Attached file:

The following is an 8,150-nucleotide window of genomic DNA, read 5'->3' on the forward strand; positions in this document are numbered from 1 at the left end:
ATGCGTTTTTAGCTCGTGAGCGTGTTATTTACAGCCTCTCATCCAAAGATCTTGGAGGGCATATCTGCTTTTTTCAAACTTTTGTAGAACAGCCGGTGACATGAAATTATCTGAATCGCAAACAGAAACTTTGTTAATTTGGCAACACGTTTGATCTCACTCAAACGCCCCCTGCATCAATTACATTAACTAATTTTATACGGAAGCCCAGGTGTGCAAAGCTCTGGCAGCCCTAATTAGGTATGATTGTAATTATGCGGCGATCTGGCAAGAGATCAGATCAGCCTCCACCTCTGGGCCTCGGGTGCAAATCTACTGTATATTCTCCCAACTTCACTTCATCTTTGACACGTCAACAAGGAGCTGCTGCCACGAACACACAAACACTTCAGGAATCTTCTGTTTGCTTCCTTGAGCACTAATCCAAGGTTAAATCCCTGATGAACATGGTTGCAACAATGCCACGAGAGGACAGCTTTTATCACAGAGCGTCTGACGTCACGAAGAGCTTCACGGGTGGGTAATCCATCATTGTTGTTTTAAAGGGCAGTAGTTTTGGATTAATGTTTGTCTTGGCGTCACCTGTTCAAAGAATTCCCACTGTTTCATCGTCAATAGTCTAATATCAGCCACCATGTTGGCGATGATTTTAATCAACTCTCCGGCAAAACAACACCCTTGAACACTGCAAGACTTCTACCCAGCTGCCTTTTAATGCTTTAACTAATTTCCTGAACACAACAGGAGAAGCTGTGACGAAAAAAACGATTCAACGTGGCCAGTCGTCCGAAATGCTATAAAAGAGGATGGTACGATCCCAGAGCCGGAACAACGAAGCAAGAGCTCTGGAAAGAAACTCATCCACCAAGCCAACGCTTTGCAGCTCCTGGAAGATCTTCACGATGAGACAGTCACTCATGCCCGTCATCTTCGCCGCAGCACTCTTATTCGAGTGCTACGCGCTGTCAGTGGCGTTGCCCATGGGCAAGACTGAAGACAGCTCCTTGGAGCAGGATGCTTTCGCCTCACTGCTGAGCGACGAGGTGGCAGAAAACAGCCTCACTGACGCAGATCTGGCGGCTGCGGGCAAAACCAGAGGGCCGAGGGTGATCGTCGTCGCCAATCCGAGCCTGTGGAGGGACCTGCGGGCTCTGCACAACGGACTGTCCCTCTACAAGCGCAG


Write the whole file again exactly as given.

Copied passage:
The following is an 8,150-nucleotide window of genomic DNA, read 5'->3' on the forward strand; positions in this document are numbered from 1 at the left end:
ATGCGTTTTTAGCTCGTGAGCGTGTTATTTACAGCCTCTCATCCAAAGATCTTGGAGGGCATATCTGCTTTTTTCAAACTTTTGTAGAACAGCCGGTGACATGAAATTATCTGAATCGCAAACAGAAACTTTGTTAATTTGGCAACACGTTTGATCTCACTCAAACGCCCCCTGCATCAATTACATTAACTAATTTTATACGGAAGCCCAGGTGTGCAAAGCTCTGGCAGCCCTAATTAGGTATGATTGTAATTATGCGGCGATCTGGCAAGAGATCAGATCAGCCTCCACCTCTGGGCCTCGGGTGCAAATCTACTGTATATTCTCCCAACTTCACTTCATCTTTGACACGTCAACAAGGAGCTGCTGCCACGAACACACAAACACTTCAGGAATCTTCTGTTTGCTTCCTTGAGCACTAATCCAAGGTTAAATCCCTGATGAACATGGTTGCAACAATGCCACGAGAGGACAGCTTTTATCACAGAGCGTCTGACGTCACGAAGAGCTTCACGGGTGGGTAATCCATCATTGTTGTTTTAAAGGGCAGTAGTTTTGGATTAATGTTTGTCTTGGCGTCACCTGTTCAAAGAATTCCCACTGTTTCATCGTCAATAGTCTAATATCAGCCACCATGTTGGCGATGATTTTAATCAACTCTCCGGCAAAACAACACCCTTGAACACTGCAAGACTTCTACCCAGCTGCCTTTTAATGCTTTAACTAATTTCCTGAACACAACAGGAGAAGCTGTGACGAAAAAAACGATTCAACGTGGCCAGTCGTCCGAAATGCTATAAAAGAGGATGGTACGATCCCAGAGCCGGAACAACGAAGCAAGAGCTCTGGAAAGAAACTCATCCACCAAGCCAACGCTTTGCAGCTCCTGGAAGATCTTCACGATGAGACAGTCACTCATGCCCGTCATCTTCGCCGCAGCACTCTTATTCGAGTGCTACGCGCTGTCAGTGGCGTTGCCCATGGGCAAGACTGAAGACAGCTCCTTGGAGCAGGATGCTTTCGCCTCACTGCTGAGCGACGAGGTGGCAGAAAACAGCCTCACTGACGCAGATCTGGCGGCTGCGGGCAAAACCAGAGGGCCGAGGGTGATCGTCGTCGCCAATCCGAGCCTGTGGAGGGACCTGCGGGCTCTGCACAACGGACTGTCCCTCTACAAGCGCAG